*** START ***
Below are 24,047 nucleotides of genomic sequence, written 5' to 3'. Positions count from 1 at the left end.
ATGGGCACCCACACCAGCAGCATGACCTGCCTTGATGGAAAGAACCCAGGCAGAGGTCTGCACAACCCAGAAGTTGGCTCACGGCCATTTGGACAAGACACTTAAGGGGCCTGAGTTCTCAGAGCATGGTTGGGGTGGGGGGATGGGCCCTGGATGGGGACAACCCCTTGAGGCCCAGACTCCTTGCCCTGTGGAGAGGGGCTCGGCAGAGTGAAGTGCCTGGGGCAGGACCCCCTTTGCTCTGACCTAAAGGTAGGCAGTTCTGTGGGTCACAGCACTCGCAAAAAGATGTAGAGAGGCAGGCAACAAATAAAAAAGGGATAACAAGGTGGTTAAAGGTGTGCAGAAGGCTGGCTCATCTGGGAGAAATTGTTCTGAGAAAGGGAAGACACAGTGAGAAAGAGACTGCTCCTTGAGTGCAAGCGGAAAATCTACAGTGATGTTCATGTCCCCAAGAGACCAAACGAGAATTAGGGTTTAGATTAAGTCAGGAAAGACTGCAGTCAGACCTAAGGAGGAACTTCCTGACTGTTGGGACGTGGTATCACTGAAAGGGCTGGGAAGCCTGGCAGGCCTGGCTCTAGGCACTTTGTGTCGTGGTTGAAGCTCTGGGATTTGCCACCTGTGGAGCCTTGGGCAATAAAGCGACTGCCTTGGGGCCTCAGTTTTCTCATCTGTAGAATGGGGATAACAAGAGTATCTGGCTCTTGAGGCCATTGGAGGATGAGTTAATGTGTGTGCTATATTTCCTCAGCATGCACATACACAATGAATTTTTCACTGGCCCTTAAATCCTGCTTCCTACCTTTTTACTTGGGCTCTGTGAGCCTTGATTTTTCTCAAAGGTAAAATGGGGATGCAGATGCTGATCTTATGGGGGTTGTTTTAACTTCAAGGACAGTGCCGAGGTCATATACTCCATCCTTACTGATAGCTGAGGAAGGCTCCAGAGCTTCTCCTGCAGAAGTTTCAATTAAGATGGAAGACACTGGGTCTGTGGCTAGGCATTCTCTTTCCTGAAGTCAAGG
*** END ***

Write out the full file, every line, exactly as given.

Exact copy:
Below are 24,047 nucleotides of genomic sequence, written 5' to 3'. Positions count from 1 at the left end.
ATGGGCACCCACACCAGCAGCATGACCTGCCTTGATGGAAAGAACCCAGGCAGAGGTCTGCACAACCCAGAAGTTGGCTCACGGCCATTTGGACAAGACACTTAAGGGGCCTGAGTTCTCAGAGCATGGTTGGGGTGGGGGGATGGGCCCTGGATGGGGACAACCCCTTGAGGCCCAGACTCCTTGCCCTGTGGAGAGGGGCTCGGCAGAGTGAAGTGCCTGGGGCAGGACCCCCTTTGCTCTGACCTAAAGGTAGGCAGTTCTGTGGGTCACAGCACTCGCAAAAAGATGTAGAGAGGCAGGCAACAAATAAAAAAGGGATAACAAGGTGGTTAAAGGTGTGCAGAAGGCTGGCTCATCTGGGAGAAATTGTTCTGAGAAAGGGAAGACACAGTGAGAAAGAGACTGCTCCTTGAGTGCAAGCGGAAAATCTACAGTGATGTTCATGTCCCCAAGAGACCAAACGAGAATTAGGGTTTAGATTAAGTCAGGAAAGACTGCAGTCAGACCTAAGGAGGAACTTCCTGACTGTTGGGACGTGGTATCACTGAAAGGGCTGGGAAGCCTGGCAGGCCTGGCTCTAGGCACTTTGTGTCGTGGTTGAAGCTCTGGGATTTGCCACCTGTGGAGCCTTGGGCAATAAAGCGACTGCCTTGGGGCCTCAGTTTTCTCATCTGTAGAATGGGGATAACAAGAGTATCTGGCTCTTGAGGCCATTGGAGGATGAGTTAATGTGTGTGCTATATTTCCTCAGCATGCACATACACAATGAATTTTTCACTGGCCCTTAAATCCTGCTTCCTACCTTTTTACTTGGGCTCTGTGAGCCTTGATTTTTCTCAAAGGTAAAATGGGGATGCAGATGCTGATCTTATGGGGGTTGTTTTAACTTCAAGGACAGTGCCGAGGTCATATACTCCATCCTTACTGATAGCTGAGGAAGGCTCCAGAGCTTCTCCTGCAGAAGTTTCAATTAAGATGGAAGACACTGGGTCTGTGGCTAGGCATTCTCTTTCCTGAAGTCAAGG